How Young Stars Are Changing The Way A New Generation Sees Mental Illness

by Laurie Ulster
Originally Published: 

In March, Padalecki chose to reveal his condition to the world, saying it first hit hard when he was 25. He told Us Weekly that he was completely surprised by his feelings as well as his diagnosis. He was starring in a hit show, he had a good life—complete with good friends, a lot of fans and a great job—and yet he suffered a breakdown in the middle of a shoot day and simply couldn’t continue.

Now that he’s diagnosed and getting treatment, he’s using his celebrity status and firsthand experiences to help others. He knows he has a young audience and is determined to share his struggles to reduce the stigma and shame that usually accompany mental illness. His slogan, which is also a hashtag, is “Always Keep Fighting,” a reminder to others that it’s a battle worth fighting. He sells T-shirts with the slogan to benefit an organization called To Write Love On Her Arms, a nonprofit that finds help for people struggling with depression, addiction, self-injury and suicidal thoughts.

And he uses his social media accounts, too, both to raise awareness for others and to ask for support for himself when he needs it—which sends a huge message to his fans and fellow sufferers that asking for help is nothing to be ashamed of.

“You might not win every battle,” he told Us Weekly. “There are going to be some really tough days. There might be several tough times in any given single day, but hopefully, this will help somebody to think, ‘This isn’t easy; it is a fight, but I’m going to keep fighting’… Even if there are a thousand small fights, even if every other minute you’re thinking about suicide, or depression, or addiction, or if you have mental illness, I want people to hit it head on and take action. And to be proud that they’re winning their fight, period.”

He’s not the only young performer coming forward. Demi Lovato, an actress, platinum recording artist and former Disney star, is very open about her bipolar disorder diagnosis. She talks about it in a way that speaks directly to her young fans. Lovato is very clear about what it means to be bipolar, and what a chemical imbalance is, and how it affects you.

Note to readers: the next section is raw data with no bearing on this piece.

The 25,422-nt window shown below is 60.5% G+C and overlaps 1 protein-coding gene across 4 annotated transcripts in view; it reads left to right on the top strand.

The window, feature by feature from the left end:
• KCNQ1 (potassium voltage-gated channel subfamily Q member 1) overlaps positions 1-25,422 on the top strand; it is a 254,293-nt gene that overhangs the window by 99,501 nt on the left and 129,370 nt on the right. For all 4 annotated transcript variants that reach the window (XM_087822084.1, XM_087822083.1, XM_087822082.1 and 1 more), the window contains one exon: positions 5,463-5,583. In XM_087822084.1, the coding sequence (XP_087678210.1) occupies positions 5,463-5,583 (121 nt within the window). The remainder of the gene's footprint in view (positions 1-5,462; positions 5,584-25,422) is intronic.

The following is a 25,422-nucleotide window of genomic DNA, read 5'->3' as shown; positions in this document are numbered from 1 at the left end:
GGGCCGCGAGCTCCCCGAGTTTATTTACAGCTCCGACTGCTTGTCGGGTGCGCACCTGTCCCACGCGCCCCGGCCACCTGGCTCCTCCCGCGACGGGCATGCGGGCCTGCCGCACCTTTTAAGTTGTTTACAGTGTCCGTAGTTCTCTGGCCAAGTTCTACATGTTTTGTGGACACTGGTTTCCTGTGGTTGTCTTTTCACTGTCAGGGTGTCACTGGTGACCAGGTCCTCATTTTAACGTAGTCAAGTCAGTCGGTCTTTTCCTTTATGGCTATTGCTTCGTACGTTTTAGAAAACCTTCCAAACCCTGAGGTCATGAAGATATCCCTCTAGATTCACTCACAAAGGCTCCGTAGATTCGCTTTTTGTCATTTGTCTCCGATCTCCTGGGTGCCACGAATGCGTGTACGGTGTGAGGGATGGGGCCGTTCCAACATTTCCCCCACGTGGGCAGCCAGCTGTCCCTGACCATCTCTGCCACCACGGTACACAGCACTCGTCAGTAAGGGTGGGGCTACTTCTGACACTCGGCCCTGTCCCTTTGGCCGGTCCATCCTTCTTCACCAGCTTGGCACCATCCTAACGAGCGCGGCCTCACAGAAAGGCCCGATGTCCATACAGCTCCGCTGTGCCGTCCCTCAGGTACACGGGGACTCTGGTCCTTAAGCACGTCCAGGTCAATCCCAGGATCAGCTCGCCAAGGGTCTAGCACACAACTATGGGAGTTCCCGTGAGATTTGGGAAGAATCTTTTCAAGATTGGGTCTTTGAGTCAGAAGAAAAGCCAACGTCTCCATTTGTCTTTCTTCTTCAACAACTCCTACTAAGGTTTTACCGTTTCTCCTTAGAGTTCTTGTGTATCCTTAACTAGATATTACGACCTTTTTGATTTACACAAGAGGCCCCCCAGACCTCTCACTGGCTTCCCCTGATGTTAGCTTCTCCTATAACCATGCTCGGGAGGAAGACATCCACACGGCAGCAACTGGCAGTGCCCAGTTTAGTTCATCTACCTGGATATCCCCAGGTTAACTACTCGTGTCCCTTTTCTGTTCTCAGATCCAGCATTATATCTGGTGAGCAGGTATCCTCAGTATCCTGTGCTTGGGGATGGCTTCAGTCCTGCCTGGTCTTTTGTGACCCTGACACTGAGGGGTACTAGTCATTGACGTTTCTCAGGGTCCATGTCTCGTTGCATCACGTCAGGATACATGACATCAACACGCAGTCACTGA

“People often toss around the condition flippantly, saying things like, ‘Oh my gosh, I’m so bipolar, I can’t decide what to eat tonight,'” she told Yahoo Health. She explains that when things are bad, she goes “through weeks at a time of being severely depressed and weeks at a time of being super on top of the world, living in mania.”

Lovato goes to support groups, despite her busy schedule, and is part of the Be Vocal: Speak Up for Mental Health campaign, which encourages people to talk about mental health issues. Until she was diagnosed, she struggled with addiction, an eating disorder and self-harming. When her father died in 2013, she learned that he had been bipolar—a discovery that helped her determine what was really at the root of her problems.

There are many celebrities who have been open about their struggles with depression, addiction and bipolar disorder, but these are two of the youngest. Because of their fan bases, they have the chance to influence a new generation of people who may be suffering but aren’t aware of the cause. As a parent, I’m grateful there are stars like this willing to put the message out there and make themselves vulnerable, not just for themselves, but in the hope of helping kids who look up to them. Pretty impressive stuff.

This article was originally published on